Finally to those who worry about regulatory threats to blogging, forget it. Guido got it direct from Tim Toulmin (director of the Press Complaints Commission), they know they can’t touch Guido and they won’t even try. Short of going down the Iranian/Chinese route of censoring the internet there is nothing they can do but bluster. So feral and untamed Guido will happily stay.
Remember, for example, what they told us about the Women’s Institute member who led the slow-hand-clapping of Blair – that she had a National Front past. That was feral spin, vicious and untrue. Do you remember Alastair Campbell’s plan to “fuck” David Kelly? That was feral. Do you remember Alastair Campbell’s foul mouthed tirades? They were feral. The old woman mistreated at an NHS hospital during an election campaign? “Racist” they smeared, without any evidence. The Brownite pack’s undermining of Blairite colleagues like Ruth Kelly and John Reid? Wasn’t that feral?
Blair’s treatment by the media got rough only after he was completely found out. It was the dodgy dossier, and the false prospectus for war that did for him, his spin was until then more than a match for the media pack.
UPDATE : The IPPR has just emailed out a piece (on the back of the Blair speech) by Sir Michael White where he blames everyone else for the “gross tabloidisation of national journalism” including of course the “unmediated internet”. He repeats his claim that the Loans for Lordships investigation is just political opportunism by the SNP and Blair’s political enemies. Michael White has spent 30 years covering politics close-up, he is no longer able to see that selling seats in the legislature is just plain wrong. He basically says “everybody did it”, why the fuss now?
The better question is, why only now has there been a fuss? Well if a young new MP had not stumbled upon the corruption legislation, if a less determined detective had not been given the case and the story wasn’t pushed relentlessly by “unmediated” voices, there would have been no fuss.
Just as well the likes of Sir Michael White and Nick Robinson were ignored and some kept on at the story in an unmediated and grossly tabloid way, eh?
The whole thing has reached a bit of an impasse after a rumpus over the code of conduct. Frantic emails between all members followed and culminated in the suggestion that if Gordon Brown announced at the PWL he was taking Britain into the Euro, they would all have to agree not to report on it for an hour so Kitty could settle the bill. Madness.
A number of more “senior” women journos have had enough and think the whole thing has got rather silly. No-one else is standing against the proposed chairman and vice-chairman, mainly because they say they have got better things to do. As one of them put it: “I answer to my newsdesk not the PWL”.
P.S. Please don’t be misogynistic in the comments, Melissa Kite will only recycle the material for another article.
Every day Guido wakes up with the sole intention of inciting rebellion and insulting leading figures in our own regime – so a sense of solidarity is natural.
Guido ventures into foreign matters only because the dead-tree-press are getting into a bit of a lather about us hoi polloi writing, horror, what we like on blogs, Jonathan Freedland is today’s worrier about the health of the blogosphere. His focus is on unruly comments. He notes the quip “First they came for the commenters, and I said nothing because I did not comment.” That sentiment is Guido’s feeling. The comments here do get out of hand occasionally (imagine what they’d be like if Guido didn’t hit delete). The house rules are mysterious, arbitrary and sometimes inconsistently exercised. But this blog is not a public service, it is private property, no taxpayers were harmed in the production of this blog. Nobody forces you to come here, you don’t have to read it, so if you don’t like it, don’t come back.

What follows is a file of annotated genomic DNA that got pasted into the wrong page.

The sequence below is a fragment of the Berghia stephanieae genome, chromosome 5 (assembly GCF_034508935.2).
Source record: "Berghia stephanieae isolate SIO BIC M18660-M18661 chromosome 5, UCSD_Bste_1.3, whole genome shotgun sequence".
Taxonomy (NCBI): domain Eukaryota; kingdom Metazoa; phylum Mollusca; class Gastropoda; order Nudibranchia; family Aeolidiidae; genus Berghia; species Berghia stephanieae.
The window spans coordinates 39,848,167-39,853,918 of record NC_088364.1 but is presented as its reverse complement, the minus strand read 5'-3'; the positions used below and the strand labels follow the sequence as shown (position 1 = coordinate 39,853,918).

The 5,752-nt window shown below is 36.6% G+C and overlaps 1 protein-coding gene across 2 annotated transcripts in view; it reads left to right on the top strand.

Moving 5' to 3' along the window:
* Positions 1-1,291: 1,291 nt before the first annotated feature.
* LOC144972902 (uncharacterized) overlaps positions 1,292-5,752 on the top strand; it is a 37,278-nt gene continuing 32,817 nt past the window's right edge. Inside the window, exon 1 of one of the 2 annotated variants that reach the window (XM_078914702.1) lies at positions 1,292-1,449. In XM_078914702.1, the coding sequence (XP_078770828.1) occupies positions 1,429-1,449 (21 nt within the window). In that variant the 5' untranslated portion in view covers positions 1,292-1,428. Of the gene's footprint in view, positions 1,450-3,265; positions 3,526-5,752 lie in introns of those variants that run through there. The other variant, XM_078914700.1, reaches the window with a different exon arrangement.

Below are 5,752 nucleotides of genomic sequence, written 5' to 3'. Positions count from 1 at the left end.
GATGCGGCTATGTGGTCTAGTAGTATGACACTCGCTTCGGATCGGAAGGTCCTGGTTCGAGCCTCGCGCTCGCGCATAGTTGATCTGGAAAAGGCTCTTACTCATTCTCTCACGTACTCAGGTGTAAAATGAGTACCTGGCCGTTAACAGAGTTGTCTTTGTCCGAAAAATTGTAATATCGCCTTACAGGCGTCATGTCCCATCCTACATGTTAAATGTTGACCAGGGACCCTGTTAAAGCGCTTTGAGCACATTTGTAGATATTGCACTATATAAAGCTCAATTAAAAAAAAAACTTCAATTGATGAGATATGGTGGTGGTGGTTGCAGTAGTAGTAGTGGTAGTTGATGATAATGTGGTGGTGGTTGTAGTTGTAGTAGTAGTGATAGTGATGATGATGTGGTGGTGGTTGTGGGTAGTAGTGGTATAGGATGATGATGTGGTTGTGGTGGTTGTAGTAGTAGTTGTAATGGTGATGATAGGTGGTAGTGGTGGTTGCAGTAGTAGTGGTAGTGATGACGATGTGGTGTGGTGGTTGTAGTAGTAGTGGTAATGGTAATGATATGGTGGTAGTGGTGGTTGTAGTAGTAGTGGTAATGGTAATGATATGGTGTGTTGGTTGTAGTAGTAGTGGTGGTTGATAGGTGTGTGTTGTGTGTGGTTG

They would of course need corresponding badges of approval to signify a story in these categories:
Fully Spun : Story written up after being called by or out-to-lunch with a politician / SpAd / government spokesman. No checking, just taking dictation.
Pinocchio piece : Journalist knows it is probably an untrue flyer, but it will fill the white space in the paper and the source will owe one for helping out with placement of disinformation. Good for a Sunday splash.
Frame game : Journalist uses terms coined by focus groups on behalf of politicians to frame their opponents using language tested the same way as washing powder. Can produce a snappy headline. Won’t wash.
Secret formula source : Anonymous official source whose purpose is to smear a political opponent or leak misleading information is given an unqualified write up – as in “sources close to CPS say there will be no prosecutions”. See Mark Townsend.
Old news : Story reported elsewhere is used as a justification not to revisit a developing story when significant new information surfaces. See, forinstance, the Guardian’s non-reporting of new revelations in the Smith Institute scandal. Polly Toynbee is on the board of the Sith.
Leader, Thursday March 22, 2007
For richer, for poorerYou don’t have to be one of those obscenely overpaid City analysts to recognise that the number one thing on Gordon Brown’s mind yesterday was politics.